The leak detectors, the cheapest part of the new gear you might have to buy, must meet SAE J2913 standards, according to the manual. There’s not much to say about these, other than the MACS manual notes you need to keep them well-maintained and take care to protect them from damage.
Your shop’s refrigerant identifier probably can’t be used for HFO-1234yf, and it must meet SAE J2912 standards (or SAE J2927 if it’s part of the RRR machine).
Besides the new gear, shops should understand that the new chemical costs more too. In 2011, MACS Worldwide indicated the rumored price was $40-$60 a pound; new reports, such as this 2013 one from Motor Magazine, put it at about $70 a pound.
As the SAE’s Automotive Engineering magazine and the MVACS manual noted, the concern is that an unscrupulous shop would try and use the older HFC-134a or a mix of the two by trying to force a fitting or using an adapter. With a full charge, the system would behave similarly, Automotive Engineering indicated, but “global warming reduction benefits would be lost,” and you’ve just broken the law, and there could be other issues as well.
“Do NOT attempt to connect older or incorrect equipment to these systems,” the manual states. “Forcing a connector into place or using any type of adapter is not safe and is illegal. … Mixing refrigerants, even accidentally, can lead to improper system pressures, system and component damage, diagnostic errors, and hazards to people and the environment.”
A partial cheat also would be cause for concern; a 50-50 mix of the new chemical and the outlawed one would boost the pressure of the refrigerant by 8 percent, according to the SAE magazine.
So if you don’t want trouble from the feds in the near-term and from the jet-ski hooligans in a globally warmed “Waterworld” in the long-term, don’t try to cheat the system.
Also, be careful not to underfill the system, and certainly don’t overfill it or “top it off,” according to the EPA and the MACS manual.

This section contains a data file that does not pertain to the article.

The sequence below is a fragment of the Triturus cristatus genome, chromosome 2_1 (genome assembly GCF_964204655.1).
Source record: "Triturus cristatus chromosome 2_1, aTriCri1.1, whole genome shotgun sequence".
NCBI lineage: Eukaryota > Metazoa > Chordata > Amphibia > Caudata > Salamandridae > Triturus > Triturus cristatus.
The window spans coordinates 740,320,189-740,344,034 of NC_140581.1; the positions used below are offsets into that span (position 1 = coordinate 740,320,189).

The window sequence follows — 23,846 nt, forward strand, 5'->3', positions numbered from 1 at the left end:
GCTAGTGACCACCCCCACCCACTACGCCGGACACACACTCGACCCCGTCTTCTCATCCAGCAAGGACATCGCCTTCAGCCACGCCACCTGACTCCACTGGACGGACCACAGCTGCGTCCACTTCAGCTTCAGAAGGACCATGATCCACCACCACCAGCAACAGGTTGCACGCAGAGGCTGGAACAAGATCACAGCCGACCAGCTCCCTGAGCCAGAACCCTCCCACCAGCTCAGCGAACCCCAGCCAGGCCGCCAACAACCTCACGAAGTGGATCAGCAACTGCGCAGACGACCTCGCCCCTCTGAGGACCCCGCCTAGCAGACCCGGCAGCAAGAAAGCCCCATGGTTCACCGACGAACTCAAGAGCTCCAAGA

Here’s an excerpt from the manual worth noting by the unsure or stubborn shop technician or owner:
Undercharges can result in poor cooling, and even worse, poor lubricant circulation, which can lead to compressor failures. Overcharges can result in high operating pressures, which can also cause poor cooling performance, and even component damage. During hot weather, overcharged systems can shut down from the high side pressure control switch, due to high system pressure. Because of this, mobile A/C systems should only be charged with known amounts (by weight) of refrigerant. “Top-off” is no longer acceptable. …
It’s amazing how many shops refuse to accept the factory spec, even if there’s no bulletin to the contrary. Or somehow, they have acquired this idea that a little more refrigerant should be helpful. If they’re unlucky, along with something else they do, or a part they replace, the system cools better – in the shop – than when it came in. Why is that unlucky? Because when it’s really hot and the car is slow-moving in traffic, the high side pressure goes way up and the system shuts down. Then maybe some other shop gets the job, does a recovery and recharge, and enjoys a “phantom repair” at the expense of the first shop’s reputation.
Handling and procedures